Thursday, 12 January 2017

"What can I do to protect my PNR data?"

Since the recent public demonstration of some of the security and privacy vulnerabilities of airline reservations systems that I’ve been writing and speaking about for more than 15 years, people have been asking me, “What can I do to protect myself against stalking, harassment, surveillance, and fraud when I travel?”

Here are some answers from an interview I gave last week to Lucia Blasco of the BBC World Service:

BBC: What kind of information is included in airline reservations?

Edward Hasbrouck: There are two key pieces of data.

The “record locator” is the 5 or 6 characters that are used to retrieve the PNR.

The Passenger Name Record (PNR) is the record in the CRS or GDS database that contains all the information about your trip.

(Some people refer to the record locator as “the PNR”, but this is incorrect.)

The “record locator” is used on airline and travel agency and CRS/GDS Web sites to retrieve your PNR. So anyone who has your (a) name and (b) record locator can (a) see and often also (b) change, cancel, or take over your reservations.

The record locator is used as though it were a password, but it meets none of the criteria for a strong password.

Travellers are not told that they need to keep the record locator secret, as though it were a password. It’s hard to keep it secret, since it is printed (or included in a bar code) in so many places including boarding passes and checked-baggage tags. You can’t chose your own record locator as a password — it is assigned automatically. Perhaps worst of all, the record locator can’t be changed if it is compromised.

As for the PNR (the record in the reservation database), it contains (a) the details of your trip, and (b) much more personal information than most people realize.

Most people have never seen a complete PNR, and much of the data in the PNR does not show up on printed itineraries. PNRs can include whether you and your travelling companion asked for one bed or two in your hotel room, whether you ordered a kosher or halal meal, your IP address and credit card number, etc., as discussed in my FAQ, What’s in a Passenger Name Record (PNR)?.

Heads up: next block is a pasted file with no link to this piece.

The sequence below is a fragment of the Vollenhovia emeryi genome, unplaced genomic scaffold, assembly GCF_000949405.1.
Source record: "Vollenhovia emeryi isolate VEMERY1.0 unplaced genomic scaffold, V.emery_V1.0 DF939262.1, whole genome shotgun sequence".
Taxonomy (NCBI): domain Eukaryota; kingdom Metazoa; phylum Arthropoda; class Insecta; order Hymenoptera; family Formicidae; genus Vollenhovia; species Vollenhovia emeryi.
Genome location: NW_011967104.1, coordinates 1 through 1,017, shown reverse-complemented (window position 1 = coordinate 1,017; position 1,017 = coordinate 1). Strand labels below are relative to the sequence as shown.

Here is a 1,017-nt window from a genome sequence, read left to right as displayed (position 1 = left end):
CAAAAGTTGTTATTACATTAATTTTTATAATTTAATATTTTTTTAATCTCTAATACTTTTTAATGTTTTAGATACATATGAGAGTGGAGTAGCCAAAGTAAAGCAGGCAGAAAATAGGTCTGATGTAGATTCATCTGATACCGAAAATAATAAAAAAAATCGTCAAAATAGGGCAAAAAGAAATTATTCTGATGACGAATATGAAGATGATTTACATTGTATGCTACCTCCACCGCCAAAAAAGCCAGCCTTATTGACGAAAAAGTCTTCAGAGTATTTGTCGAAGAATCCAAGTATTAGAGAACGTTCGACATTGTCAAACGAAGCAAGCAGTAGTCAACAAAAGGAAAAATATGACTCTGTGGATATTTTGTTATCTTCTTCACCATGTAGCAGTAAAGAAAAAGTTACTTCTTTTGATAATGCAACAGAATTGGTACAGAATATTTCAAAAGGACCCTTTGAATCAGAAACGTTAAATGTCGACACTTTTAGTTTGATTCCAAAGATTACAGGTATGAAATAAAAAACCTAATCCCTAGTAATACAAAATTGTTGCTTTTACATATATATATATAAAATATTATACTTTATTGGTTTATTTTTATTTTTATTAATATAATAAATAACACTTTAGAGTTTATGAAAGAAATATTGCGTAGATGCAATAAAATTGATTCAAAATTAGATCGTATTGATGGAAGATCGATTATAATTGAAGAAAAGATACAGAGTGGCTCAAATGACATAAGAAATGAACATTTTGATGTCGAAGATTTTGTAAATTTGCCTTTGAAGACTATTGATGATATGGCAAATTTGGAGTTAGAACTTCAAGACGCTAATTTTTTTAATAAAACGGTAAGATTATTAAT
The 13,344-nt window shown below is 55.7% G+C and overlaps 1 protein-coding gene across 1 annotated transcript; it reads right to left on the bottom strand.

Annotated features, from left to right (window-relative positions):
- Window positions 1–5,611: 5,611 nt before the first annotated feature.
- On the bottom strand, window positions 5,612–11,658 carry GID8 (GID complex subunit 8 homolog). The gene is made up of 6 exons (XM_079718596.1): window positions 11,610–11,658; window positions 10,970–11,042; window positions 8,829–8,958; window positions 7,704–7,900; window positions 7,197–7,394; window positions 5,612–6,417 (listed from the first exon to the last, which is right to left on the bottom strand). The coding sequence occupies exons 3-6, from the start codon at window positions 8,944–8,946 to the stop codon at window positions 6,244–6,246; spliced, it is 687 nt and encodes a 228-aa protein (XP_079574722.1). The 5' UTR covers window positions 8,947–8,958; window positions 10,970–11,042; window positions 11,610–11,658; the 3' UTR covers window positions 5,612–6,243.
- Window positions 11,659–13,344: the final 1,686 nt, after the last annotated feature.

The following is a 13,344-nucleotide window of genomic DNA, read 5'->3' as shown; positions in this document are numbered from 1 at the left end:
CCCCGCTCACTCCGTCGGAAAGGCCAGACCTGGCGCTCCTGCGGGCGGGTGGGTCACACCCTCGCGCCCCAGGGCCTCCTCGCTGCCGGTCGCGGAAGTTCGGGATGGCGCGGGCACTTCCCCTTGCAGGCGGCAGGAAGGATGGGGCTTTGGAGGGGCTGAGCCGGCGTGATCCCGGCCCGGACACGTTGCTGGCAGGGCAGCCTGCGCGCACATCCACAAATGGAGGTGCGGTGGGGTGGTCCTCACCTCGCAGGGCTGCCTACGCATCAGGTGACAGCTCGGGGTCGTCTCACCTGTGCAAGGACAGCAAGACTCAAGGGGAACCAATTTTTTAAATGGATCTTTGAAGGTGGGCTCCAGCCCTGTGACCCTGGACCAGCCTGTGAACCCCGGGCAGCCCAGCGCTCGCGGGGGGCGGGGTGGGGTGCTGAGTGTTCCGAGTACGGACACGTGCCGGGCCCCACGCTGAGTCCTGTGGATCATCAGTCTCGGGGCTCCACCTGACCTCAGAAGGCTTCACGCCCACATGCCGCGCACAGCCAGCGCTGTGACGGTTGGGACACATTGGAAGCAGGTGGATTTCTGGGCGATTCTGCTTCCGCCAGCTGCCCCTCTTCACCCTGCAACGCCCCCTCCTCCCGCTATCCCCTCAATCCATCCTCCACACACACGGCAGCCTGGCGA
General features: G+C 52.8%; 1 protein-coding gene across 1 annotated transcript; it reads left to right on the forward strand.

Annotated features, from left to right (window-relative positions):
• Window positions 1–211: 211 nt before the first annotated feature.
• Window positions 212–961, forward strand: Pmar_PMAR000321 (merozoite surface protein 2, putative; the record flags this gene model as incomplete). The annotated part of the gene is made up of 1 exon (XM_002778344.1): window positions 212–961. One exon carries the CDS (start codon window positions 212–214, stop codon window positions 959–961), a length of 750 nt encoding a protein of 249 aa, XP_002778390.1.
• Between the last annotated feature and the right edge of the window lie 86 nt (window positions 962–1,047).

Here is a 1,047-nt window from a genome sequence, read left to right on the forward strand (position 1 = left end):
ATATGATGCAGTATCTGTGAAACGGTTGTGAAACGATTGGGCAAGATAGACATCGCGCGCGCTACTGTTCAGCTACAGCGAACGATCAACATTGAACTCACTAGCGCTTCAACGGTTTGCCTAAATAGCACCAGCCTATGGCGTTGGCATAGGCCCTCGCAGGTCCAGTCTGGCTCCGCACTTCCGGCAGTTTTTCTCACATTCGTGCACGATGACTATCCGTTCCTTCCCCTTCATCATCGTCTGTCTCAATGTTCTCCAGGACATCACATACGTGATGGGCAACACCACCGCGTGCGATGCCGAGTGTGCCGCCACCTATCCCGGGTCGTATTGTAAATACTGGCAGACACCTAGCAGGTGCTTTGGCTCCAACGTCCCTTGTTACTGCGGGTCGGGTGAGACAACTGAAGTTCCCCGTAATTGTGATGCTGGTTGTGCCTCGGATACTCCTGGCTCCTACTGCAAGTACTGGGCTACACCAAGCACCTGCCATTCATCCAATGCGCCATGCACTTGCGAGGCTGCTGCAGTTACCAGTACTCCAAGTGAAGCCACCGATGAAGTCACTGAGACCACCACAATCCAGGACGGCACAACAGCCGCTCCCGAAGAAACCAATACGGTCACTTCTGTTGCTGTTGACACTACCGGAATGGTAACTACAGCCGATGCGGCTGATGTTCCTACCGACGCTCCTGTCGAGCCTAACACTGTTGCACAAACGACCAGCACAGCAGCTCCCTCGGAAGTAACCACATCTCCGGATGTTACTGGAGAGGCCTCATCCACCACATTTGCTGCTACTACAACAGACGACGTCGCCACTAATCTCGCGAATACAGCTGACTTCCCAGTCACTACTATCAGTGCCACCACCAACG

The most sensitive data in the PNR is the travel data itself: Where you will be and when you will be there. This could be used to stalk and harass you, to rob your home or kidnap your children while you are gone, for industrial espionage, etc.

BBC: Does this apply for every travel company?

EH: In general, there is a PNR in at least one one of the major CRS/GDS systems systems for almost every trip on a major airline. These systems are used by airlines, by offline travel agencies, and by online travel agencies such as Expedia, Opodo, etc. (as well as by other travel companies including hotels and car rental companies).

BBC: How easy is for a non-tech-savvy person to have access to this information?

EH: It’s easy, and no special technical skill is needed. All you need is the name of your victim (a stalker already knows that, of course) and the record locator.

An attacker (or their accomplice) can “shoulder-surf” the record locator on an itinerary if they stand behind the target in a check-in line, or photograph it from a distance, or overhear it on the phone, or get it from a baggage tag on the carousel at the airport or a discarded boarding pass or baggage tag, or get it by “pretexting” — calling the airline and pretending to be the passenger or a family member who is meeting them.

BBC: And for a hacker?

EH: It’s a little easier for a hacker than for a person with no expert knowledge or skill. But as the researchers from SRLabs said in their talk, they didn’t need to use a lot of hacking.

BBC: What are the threats against consumers?

EH: By far the most serious and common threats are stalking and domestic violence.

It is only a matter of time before a stalker uses PNR data to track his victim and kill or kidnap her and/or her children.

There are also potential threats of identity theft, and of burglars targeting travellers’ empty homes.

The threats of financial fraud are less serious, and mainly would cost airlines and travel agencies, not consumers.

BBC: What can the people do to protect their personal data when they travel?

EH: There are technical measures you can take (as discussed below), but they won’t be effective.

What is urgently needed, and what travellers need to demand, are (a) technical changes by the CRS companies (starting with user-selectable passwords for PNR access, and mandatory access logging), and (b) enforcement of existing data protection laws against CRS companies and airlines.